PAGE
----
Results of a recent pilot study indicated potential feasibility for a large randomized controlled trial to evaluate thrombotic complications in patients with cancer who have a newly inserted central venous catheter. Additionally, such complications appeared common in the evaluated patient population. The study results were published in the journal Research and Practice in Thrombosis and Haemostasis.

The pilot study was the phase 3 prospective, open-label Thromboprophylaxis With Rivaroxaban in Patients With Malignancy and Central Venous Lines trial (TRIM-Line; Identifier: NCT03506815), which was conducted at 2 centers in Canada. In this study, patients were randomly assigned 1:1 to either receive rivaroxaban treatment (10 mg/day) or observation for 90 days. Eligible patients had active cancer and a newly inserted central venous catheter.

The study had a primary feasibility outcome of number of participants recruited per month. Thrombotic complications, major venous thromboembolism (VTE), and major bleeding episodes were secondary outcomes.

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Over a period of 11 months, the study enrolled 105 patients. This translated into average enrollment rates of 7.5 patients per month at 1 participating center and 2.0 patients per month at the other center. The rivaroxaban treatment group included 52 patients, and the observation group consisted of 53 patients. The median study follow-up was 90 days across each group. No patients were reported lost to follow-up.

Of cancer types, breast and colorectal cancers were most common among evaluated patients. Most patients (78.1%) had a peripherally inserted central catheter (PICC line), while 22% had an infusion port. In the rivaroxaban group, rivaroxaban was given for a median duration of 88 days, and the rate of compliance in this group was 96.7%.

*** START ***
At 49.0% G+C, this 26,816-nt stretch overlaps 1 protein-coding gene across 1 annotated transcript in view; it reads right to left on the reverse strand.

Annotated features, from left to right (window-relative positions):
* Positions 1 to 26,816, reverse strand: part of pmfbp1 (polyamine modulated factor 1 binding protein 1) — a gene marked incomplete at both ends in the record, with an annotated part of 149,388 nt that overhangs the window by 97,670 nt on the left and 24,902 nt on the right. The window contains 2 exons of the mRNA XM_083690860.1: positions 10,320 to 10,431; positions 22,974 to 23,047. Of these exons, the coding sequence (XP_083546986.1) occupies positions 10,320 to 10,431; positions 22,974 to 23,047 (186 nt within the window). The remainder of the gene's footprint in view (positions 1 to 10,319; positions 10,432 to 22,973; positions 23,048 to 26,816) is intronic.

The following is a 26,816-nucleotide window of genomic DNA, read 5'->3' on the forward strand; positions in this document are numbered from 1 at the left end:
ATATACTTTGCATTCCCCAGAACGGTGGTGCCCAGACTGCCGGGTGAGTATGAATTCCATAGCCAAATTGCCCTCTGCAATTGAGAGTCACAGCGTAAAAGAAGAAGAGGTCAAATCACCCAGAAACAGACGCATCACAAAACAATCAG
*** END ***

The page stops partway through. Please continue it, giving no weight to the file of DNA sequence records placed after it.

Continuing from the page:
There were thrombotic complications in 3 patients (5.8%) in the rivaroxaban group and in 5 patients (9.4%) in the observation group, for a hazard ratio (HR) of 0.58 (95% CI, 0.14-2.5). The rivaroxaban group had 2 patients (3.9%) with major VTE events reported, compared with 3 patients (5.7%) in the observation group (HR, 0.66; 95% CI, 0.11-3.9). A major bleeding event was reported in a single patient (1.9%) in the rivaroxaban group.

The study investigators determined that thrombotic complications seemed common in this patient population with newly inserted central venous catheters. They also determined that the pilot study confirmed an RCT would be feasible for addressing this topic.

Disclosures: Some study authors declared affiliations with biotech, pharmaceutical, and/or device companies. Please see the original reference for a full list of authors’ disclosures.


Ikesaka R, Siegal D, Mallick R, et al. Thromboprophylaxis with rivaroxaban in patients with malignancy and central venous lines (TRIM-Line): a two-center open-label pilot randomized controlled trial. Res Pract Thromb Haemost. 2021;5(4):e12517. doi:10.1002/rth2.12517